MADISON HEIGHTS, Mich. -- After Farmer Jack union workers voted against revisions in their contract that might have made the chain more palatable to a buyer, A&P responded by saying it would close additional stores.
According to Victoria Collins, president of United Food and Commercial Workers Local 876 here, A&P informed the union in a letter that it would close four stores as a cost-cutting measure. According to a report last week, union sources said up to 30 additional stores may close.
Officials at A&P were not available for comment.
A&P, which announced intentions to sell the Farmer Jack chain in May, has already closed dozens of Michigan and Ohio Farmer Jack and Food Basics locations this year in an attempt to make the chain marketable to a single buyer.
Negotiating with A&P and an unnamed potential buyer, union leaders came to a tentative agreement on a revised contract, only to see its members vote down the deal last week. In a statement, Collins called the results of the vote "unfortunate," and "a cause for great concern." She added the turnout was "very low."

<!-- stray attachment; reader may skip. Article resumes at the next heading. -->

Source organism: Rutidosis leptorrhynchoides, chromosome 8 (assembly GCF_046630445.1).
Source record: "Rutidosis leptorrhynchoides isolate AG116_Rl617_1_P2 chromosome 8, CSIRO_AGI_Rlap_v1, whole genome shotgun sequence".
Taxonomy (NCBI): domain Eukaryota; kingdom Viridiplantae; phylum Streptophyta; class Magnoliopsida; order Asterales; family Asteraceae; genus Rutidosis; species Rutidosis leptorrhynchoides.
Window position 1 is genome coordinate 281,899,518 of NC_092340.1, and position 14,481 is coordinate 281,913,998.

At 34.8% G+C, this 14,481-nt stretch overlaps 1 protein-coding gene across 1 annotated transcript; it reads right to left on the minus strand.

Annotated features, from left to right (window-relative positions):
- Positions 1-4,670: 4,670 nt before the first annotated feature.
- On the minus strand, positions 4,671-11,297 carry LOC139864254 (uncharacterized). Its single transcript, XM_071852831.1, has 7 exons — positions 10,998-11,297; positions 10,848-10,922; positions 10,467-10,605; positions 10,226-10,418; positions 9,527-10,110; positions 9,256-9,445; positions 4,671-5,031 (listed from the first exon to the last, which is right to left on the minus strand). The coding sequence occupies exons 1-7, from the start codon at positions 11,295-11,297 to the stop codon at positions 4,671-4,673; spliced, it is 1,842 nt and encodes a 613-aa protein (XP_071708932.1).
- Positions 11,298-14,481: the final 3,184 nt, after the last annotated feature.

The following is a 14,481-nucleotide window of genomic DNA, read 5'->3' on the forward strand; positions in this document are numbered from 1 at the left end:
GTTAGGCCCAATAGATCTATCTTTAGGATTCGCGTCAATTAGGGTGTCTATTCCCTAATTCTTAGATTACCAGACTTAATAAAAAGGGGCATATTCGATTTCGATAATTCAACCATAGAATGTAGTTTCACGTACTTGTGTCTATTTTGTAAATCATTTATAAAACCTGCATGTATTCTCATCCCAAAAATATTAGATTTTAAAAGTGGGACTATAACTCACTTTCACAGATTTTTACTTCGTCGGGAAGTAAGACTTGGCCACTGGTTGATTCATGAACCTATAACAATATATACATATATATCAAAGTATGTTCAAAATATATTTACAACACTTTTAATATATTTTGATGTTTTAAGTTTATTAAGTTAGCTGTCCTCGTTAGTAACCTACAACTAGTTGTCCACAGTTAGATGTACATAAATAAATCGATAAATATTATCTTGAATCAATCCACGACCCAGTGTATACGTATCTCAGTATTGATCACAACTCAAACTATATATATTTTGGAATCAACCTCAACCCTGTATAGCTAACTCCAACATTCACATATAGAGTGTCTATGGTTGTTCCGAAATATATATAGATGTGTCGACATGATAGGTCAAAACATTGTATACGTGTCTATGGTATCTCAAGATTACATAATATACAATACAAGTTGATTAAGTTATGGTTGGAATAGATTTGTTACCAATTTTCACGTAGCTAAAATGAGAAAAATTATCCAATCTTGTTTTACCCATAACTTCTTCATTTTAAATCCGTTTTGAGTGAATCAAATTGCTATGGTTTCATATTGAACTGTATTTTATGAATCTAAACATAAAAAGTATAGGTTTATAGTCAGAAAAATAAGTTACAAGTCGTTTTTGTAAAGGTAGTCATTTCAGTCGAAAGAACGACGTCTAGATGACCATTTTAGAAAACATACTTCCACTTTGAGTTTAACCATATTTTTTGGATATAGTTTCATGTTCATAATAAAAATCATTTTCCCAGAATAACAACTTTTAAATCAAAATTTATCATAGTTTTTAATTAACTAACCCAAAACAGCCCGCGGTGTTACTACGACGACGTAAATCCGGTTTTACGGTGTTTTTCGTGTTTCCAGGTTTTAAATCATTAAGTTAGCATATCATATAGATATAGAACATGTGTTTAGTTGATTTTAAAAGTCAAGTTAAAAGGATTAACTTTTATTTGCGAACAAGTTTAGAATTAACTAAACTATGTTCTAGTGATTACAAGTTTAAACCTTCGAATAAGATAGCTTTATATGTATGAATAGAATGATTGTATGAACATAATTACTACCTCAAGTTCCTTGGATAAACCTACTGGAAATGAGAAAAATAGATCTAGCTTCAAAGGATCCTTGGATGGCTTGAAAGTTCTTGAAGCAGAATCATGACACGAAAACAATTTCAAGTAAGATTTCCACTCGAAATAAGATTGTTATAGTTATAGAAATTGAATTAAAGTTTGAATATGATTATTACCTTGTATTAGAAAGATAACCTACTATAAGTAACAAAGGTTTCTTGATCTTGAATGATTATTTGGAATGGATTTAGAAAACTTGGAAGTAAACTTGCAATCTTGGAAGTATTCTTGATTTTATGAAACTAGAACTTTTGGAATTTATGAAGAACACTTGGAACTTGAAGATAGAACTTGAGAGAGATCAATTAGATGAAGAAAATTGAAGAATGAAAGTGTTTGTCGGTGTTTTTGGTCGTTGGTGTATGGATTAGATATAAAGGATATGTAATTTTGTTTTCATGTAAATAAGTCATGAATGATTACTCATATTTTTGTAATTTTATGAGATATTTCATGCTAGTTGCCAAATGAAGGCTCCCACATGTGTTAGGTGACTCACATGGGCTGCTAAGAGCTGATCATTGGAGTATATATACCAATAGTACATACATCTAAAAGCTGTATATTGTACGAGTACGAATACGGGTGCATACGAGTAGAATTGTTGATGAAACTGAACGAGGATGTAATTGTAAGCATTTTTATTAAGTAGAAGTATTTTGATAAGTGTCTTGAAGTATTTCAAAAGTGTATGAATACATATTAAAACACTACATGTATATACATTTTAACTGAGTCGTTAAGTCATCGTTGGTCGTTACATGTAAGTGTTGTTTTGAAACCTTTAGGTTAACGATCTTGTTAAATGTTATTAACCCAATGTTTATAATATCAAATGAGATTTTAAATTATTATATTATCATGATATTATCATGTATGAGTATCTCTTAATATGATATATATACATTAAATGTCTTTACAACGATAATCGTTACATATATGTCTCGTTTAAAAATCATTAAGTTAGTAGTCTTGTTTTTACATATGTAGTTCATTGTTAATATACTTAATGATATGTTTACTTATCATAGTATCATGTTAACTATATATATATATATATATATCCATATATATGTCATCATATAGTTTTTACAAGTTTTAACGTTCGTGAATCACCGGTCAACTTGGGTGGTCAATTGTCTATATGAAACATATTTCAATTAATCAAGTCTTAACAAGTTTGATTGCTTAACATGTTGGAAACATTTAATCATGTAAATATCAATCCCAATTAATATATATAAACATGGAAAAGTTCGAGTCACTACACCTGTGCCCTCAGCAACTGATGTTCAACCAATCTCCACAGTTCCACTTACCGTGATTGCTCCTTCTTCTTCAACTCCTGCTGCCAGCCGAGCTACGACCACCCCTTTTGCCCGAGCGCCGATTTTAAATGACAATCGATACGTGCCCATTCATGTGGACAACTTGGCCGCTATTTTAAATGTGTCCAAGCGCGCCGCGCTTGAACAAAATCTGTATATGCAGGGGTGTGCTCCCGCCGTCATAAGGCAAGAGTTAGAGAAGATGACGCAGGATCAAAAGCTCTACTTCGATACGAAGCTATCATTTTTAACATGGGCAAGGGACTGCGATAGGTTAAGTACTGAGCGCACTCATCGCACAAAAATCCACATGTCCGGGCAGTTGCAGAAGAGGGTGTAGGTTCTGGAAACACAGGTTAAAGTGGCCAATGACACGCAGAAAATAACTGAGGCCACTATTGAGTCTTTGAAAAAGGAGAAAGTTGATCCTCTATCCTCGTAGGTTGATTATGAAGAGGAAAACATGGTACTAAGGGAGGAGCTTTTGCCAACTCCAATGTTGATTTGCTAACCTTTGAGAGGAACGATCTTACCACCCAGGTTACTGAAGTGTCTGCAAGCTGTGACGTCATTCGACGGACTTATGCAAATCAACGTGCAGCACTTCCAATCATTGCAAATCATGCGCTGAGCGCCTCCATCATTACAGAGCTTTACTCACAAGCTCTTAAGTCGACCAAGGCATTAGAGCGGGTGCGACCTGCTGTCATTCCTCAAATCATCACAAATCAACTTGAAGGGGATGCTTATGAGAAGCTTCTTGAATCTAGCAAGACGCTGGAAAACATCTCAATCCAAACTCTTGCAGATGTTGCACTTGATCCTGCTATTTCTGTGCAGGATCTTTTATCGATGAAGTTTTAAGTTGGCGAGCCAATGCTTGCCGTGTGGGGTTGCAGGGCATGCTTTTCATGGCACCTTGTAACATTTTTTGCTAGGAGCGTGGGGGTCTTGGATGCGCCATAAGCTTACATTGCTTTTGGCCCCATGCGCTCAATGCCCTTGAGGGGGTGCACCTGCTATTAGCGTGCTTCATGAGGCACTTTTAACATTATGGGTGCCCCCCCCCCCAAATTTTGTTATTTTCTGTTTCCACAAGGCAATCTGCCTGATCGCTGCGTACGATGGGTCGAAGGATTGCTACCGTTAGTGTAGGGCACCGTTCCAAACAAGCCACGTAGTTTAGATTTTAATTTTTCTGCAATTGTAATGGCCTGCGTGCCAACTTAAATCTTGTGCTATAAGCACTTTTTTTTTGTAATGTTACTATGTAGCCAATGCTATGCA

No further talks between the union and A&P are scheduled, Local 876 said. The union quoted the letter from A&P as saying: "The company's needs remain the same as before the vote and therefore, there is nothing new for the parties to discuss."
According to the union, the proposed contract would have provided a buyer of the chain with 5% overall savings in operating expenses. Wages would have been cut by around 10% -- overtime rate changes could have reduced some workers' pay by 25%, according to a report in the Detroit Free Press -- but benefits such as health insurance and pensions would have been preserved. The contract would only take effect if a deal to sell the chain was consummated.
That the identities of potential bidders were kept confidential may have been a factor in the results of the contract vote, suggested David Livingston, a consultant based in Pewaukee, Wis.
"If I'm going to vote for a pay cut, I'd want to know who would be buying the company," Livingston told SN. "Is it a group of local investors with no supermarket experience, a real estate investment trust trying to make money on the real estate, or is it a Kroger or a Giant Eagle?"
A spokeswoman for Local 876 declined to comment on the identity of potential bidders, and declined to say what workers knew when they went to vote, saying only that "there's rumors circulating out there." A message on the Local 876 Web site acknowledged confusion among union members -- apparently, some had mistakenly believed the union would count those who didn't vote as being in favor of the revisions.